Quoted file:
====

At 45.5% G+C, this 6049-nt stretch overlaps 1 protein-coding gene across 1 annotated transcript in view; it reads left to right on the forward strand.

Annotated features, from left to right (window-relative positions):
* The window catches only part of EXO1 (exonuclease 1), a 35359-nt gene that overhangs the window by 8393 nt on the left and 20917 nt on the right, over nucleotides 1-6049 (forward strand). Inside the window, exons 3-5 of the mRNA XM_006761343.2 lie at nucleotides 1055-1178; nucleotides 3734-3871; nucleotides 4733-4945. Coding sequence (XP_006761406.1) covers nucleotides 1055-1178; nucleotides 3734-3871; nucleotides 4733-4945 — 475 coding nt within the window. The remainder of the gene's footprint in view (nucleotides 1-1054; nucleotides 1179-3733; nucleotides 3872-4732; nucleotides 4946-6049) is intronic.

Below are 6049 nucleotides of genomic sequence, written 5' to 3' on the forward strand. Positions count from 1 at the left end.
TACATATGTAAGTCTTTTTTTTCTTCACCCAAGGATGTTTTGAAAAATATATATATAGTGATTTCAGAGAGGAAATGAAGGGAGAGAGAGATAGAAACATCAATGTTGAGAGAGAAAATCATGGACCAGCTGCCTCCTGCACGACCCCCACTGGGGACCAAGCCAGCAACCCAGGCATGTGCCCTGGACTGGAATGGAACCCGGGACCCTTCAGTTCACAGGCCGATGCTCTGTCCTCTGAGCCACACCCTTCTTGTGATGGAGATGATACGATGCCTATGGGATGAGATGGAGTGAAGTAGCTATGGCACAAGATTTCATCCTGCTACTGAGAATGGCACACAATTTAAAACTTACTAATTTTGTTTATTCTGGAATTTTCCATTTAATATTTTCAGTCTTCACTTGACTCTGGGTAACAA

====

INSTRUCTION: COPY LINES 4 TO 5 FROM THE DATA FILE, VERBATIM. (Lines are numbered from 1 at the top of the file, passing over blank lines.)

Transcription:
Below are 6049 nucleotides of genomic sequence, written 5' to 3' on the forward strand. Positions count from 1 at the left end.
TACATATGTAAGTCTTTTTTTTCTTCACCCAAGGATGTTTTGAAAAATATATATATAGTGATTTCAGAGAGGAAATGAAGGGAGAGAGAGATAGAAACATCAATGTTGAGAGAGAAAATCATGGACCAGCTGCCTCCTGCACGACCCCCACTGGGGACCAAGCCAGCAACCCAGGCATGTGCCCTGGACTGGAATGGAACCCGGGACCCTTCAGTTCACAGGCCGATGCTCTGTCCTCTGAGCCACACCCTTCTTGTGATGGAGATGATACGATGCCTATGGGATGAGATGGAGTGAAGTAGCTATGGCACAAGATTTCATCCTGCTACTGAGAATGGCACACAATTTAAAACTTACTAATTTTGTTTATTCTGGAATTTTCCATTTAATATTTTCAGTCTTCACTTGACTCTGGGTAACAA